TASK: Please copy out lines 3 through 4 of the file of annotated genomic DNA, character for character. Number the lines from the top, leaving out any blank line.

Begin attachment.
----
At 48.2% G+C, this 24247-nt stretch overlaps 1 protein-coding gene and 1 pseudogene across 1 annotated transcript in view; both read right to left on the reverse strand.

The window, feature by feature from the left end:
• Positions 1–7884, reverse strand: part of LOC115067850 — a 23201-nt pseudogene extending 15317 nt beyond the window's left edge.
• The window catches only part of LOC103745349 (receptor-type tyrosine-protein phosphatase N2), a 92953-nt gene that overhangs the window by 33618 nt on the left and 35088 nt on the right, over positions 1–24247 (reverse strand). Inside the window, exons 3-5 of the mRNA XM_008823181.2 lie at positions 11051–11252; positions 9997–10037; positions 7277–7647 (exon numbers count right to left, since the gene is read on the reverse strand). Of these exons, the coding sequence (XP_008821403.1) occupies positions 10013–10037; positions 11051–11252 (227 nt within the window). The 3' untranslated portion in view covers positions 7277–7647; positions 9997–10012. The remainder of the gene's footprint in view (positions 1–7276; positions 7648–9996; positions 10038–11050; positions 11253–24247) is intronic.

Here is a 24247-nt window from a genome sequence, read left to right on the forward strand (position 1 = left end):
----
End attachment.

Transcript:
• Positions 1–7884, reverse strand: part of LOC115067850 — a 23201-nt pseudogene extending 15317 nt beyond the window's left edge.
• The window catches only part of LOC103745349 (receptor-type tyrosine-protein phosphatase N2), a 92953-nt gene that overhangs the window by 33618 nt on the left and 35088 nt on the right, over positions 1–24247 (reverse strand). Inside the window, exons 3-5 of the mRNA XM_008823181.2 lie at positions 11051–11252; positions 9997–10037; positions 7277–7647 (exon numbers count right to left, since the gene is read on the reverse strand). Of these exons, the coding sequence (XP_008821403.1) occupies positions 10013–10037; positions 11051–11252 (227 nt within the window). The 3' untranslated portion in view covers positions 7277–7647; positions 9997–10012. The remainder of the gene's footprint in view (positions 1–7276; positions 7648–9996; positions 10038–11050; positions 11253–24247) is intronic.